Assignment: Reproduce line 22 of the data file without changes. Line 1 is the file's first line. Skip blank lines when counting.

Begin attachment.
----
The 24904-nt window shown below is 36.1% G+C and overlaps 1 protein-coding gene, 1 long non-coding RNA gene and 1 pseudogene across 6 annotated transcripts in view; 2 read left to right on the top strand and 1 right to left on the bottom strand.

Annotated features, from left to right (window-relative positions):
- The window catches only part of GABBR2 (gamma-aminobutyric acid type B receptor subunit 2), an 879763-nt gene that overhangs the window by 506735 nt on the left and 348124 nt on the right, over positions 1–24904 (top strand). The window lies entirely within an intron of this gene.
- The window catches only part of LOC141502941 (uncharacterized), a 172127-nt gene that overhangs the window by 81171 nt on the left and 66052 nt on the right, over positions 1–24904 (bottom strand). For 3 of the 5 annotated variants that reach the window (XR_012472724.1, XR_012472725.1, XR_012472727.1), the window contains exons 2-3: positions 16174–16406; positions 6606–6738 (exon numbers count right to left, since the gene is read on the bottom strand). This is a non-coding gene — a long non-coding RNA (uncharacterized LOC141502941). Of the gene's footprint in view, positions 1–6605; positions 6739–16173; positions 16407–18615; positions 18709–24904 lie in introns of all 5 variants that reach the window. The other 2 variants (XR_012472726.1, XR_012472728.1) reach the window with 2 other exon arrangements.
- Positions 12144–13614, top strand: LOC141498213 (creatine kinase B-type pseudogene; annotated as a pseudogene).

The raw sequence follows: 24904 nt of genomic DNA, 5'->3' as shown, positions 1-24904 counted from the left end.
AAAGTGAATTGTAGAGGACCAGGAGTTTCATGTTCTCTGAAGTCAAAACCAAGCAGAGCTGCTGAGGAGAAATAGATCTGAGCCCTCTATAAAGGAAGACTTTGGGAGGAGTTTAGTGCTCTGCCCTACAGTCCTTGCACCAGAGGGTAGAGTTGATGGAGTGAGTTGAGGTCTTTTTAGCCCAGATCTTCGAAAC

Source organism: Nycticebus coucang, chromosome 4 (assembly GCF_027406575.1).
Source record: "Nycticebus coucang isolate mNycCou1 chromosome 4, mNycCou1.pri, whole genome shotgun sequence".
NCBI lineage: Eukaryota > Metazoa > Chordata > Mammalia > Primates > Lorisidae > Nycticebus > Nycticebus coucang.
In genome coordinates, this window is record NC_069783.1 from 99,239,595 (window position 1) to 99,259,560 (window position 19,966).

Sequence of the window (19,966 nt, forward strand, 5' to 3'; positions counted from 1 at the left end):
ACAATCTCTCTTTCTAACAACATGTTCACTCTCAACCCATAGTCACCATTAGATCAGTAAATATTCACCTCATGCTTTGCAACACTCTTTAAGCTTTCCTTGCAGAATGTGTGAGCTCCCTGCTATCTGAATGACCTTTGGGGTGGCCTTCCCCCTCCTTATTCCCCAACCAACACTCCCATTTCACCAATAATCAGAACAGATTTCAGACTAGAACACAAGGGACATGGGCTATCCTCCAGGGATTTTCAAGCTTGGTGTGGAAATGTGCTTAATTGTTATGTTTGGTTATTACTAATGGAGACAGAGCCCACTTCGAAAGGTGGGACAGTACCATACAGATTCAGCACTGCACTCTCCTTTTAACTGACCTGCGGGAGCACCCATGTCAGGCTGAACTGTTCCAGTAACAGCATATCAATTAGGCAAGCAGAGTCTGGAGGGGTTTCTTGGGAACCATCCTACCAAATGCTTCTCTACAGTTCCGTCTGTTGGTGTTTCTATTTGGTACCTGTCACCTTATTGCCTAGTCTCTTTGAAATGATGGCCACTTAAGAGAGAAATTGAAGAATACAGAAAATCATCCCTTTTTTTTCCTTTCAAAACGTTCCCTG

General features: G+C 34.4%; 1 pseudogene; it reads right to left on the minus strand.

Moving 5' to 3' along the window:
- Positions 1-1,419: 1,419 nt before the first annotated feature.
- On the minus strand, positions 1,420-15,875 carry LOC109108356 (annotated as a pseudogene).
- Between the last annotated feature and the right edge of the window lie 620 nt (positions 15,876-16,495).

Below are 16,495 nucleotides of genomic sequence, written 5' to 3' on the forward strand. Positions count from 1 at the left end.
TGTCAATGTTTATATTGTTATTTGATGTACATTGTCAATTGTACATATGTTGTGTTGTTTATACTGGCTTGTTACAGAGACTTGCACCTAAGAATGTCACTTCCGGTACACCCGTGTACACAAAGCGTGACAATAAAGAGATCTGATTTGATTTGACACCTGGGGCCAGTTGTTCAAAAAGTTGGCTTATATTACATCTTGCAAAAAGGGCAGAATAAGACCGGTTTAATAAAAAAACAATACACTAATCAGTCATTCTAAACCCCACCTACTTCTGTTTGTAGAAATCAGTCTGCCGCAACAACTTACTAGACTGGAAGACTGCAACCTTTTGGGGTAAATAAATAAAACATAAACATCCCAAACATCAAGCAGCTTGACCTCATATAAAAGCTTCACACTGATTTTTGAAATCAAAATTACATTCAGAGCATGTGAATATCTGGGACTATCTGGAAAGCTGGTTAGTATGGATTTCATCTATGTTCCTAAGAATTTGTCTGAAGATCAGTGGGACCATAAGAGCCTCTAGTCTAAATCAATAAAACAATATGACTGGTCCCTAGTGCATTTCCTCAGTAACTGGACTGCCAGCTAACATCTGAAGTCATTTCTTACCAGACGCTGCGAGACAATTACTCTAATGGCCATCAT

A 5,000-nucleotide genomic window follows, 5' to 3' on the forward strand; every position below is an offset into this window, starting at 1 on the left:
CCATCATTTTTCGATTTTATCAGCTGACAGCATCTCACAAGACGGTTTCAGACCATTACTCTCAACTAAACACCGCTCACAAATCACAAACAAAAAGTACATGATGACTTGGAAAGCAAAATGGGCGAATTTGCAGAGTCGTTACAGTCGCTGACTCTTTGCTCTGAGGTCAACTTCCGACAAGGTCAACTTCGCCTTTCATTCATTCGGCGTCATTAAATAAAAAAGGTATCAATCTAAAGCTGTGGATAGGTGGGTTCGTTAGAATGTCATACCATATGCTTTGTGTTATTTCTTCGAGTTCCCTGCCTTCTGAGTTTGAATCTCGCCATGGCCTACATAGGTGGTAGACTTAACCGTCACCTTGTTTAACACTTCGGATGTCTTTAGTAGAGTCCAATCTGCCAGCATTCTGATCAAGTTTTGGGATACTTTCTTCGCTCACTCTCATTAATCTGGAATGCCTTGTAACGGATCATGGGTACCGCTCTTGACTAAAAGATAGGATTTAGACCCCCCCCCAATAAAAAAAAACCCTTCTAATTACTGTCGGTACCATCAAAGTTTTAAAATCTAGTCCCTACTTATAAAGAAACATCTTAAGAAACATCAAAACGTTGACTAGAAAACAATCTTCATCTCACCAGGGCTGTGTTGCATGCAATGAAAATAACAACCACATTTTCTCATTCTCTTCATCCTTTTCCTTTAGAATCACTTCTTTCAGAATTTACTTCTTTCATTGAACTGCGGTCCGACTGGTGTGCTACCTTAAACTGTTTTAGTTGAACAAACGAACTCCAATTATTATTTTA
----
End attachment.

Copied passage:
CCATCATTTTTCGATTTTATCAGCTGACAGCATCTCACAAGACGGTTTCAGACCATTACTCTCAACTAAACACCGCTCACAAATCACAAACAAAAAGTACATGATGACTTGGAAAGCAAAATGGGCGAATTTGCAGAGTCGTTACAGTCGCTGACTCTTTGCTCTGAGGTCAACTTCCGACAAGGTCAACTTCGCCTTTCATTCATTCGGCGTCATTAAATAAAAAAGGTATCAATCTAAAGCTGTGGATAGGTGGGTTCGTTAGAATGTCATACCATATGCTTTGTGTTATTTCTTCGAGTTCCCTGCCTTCTGAGTTTGAATCTCGCCATGGCCTACATAGGTGGTAGACTTAACCGTCACCTTGTTTAACACTTCGGATGTCTTTAGTAGAGTCCAATCTGCCAGCATTCTGATCAAGTTTTGGGATACTTTCTTCGCTCACTCTCATTAATCTGGAATGCCTTGTAACGGATCATGGGTACCGCTCTTGACTAAAAGATAGGATTTAGACCCCCCCCCAATAAAAAAAAACCCTTCTAATTACTGTCGGTACCATCAAAGTTTTAAAATCTAGTCCCTACTTATAAAGAAACATCTTAAGAAACATCAAAACGTTGACTAGAAAACAATCTTCATCTCACCAGGGCTGTGTTGCATGCAATGAAAATAACAACCACATTTTCTCATTCTCTTCATCCTTTTCCTTTAGAATCACTTCTTTCAGAATTTACTTCTTTCATTGAACTGCGGTCCGACTGGTGTGCTACCTTAAACTGTTTTAGTTGAACAAACGAACTCCAATTATTATTTTA